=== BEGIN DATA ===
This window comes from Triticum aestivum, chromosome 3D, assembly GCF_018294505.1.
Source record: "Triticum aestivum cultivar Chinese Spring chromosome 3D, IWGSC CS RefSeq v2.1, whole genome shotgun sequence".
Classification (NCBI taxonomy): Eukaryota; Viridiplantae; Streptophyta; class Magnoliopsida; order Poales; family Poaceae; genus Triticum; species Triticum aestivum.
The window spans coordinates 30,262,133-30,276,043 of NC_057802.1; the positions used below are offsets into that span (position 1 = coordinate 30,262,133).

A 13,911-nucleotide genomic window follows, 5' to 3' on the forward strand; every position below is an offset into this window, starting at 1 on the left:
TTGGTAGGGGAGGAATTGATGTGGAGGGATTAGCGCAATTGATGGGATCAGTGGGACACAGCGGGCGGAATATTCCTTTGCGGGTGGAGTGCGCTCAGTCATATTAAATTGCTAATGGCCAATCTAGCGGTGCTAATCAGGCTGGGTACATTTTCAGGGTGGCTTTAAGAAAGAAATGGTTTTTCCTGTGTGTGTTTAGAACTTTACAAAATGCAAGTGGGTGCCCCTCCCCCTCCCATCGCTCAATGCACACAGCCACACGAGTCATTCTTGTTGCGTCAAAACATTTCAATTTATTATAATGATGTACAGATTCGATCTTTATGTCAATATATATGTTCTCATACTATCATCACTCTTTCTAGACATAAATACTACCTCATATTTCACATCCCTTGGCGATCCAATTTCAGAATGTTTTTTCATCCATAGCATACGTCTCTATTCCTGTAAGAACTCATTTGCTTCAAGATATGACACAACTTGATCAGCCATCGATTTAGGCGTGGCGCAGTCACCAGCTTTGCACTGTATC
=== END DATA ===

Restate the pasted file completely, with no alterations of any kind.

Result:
This window comes from Triticum aestivum, chromosome 3D, assembly GCF_018294505.1.
Source record: "Triticum aestivum cultivar Chinese Spring chromosome 3D, IWGSC CS RefSeq v2.1, whole genome shotgun sequence".
Classification (NCBI taxonomy): Eukaryota; Viridiplantae; Streptophyta; class Magnoliopsida; order Poales; family Poaceae; genus Triticum; species Triticum aestivum.
The window spans coordinates 30,262,133-30,276,043 of NC_057802.1; the positions used below are offsets into that span (position 1 = coordinate 30,262,133).

A 13,911-nucleotide genomic window follows, 5' to 3' on the forward strand; every position below is an offset into this window, starting at 1 on the left:
TTGGTAGGGGAGGAATTGATGTGGAGGGATTAGCGCAATTGATGGGATCAGTGGGACACAGCGGGCGGAATATTCCTTTGCGGGTGGAGTGCGCTCAGTCATATTAAATTGCTAATGGCCAATCTAGCGGTGCTAATCAGGCTGGGTACATTTTCAGGGTGGCTTTAAGAAAGAAATGGTTTTTCCTGTGTGTGTTTAGAACTTTACAAAATGCAAGTGGGTGCCCCTCCCCCTCCCATCGCTCAATGCACACAGCCACACGAGTCATTCTTGTTGCGTCAAAACATTTCAATTTATTATAATGATGTACAGATTCGATCTTTATGTCAATATATATGTTCTCATACTATCATCACTCTTTCTAGACATAAATACTACCTCATATTTCACATCCCTTGGCGATCCAATTTCAGAATGTTTTTTCATCCATAGCATACGTCTCTATTCCTGTAAGAACTCATTTGCTTCAAGATATGACACAACTTGATCAGCCATCGATTTAGGCGTGGCGCAGTCACCAGCTTTGCACTGTATC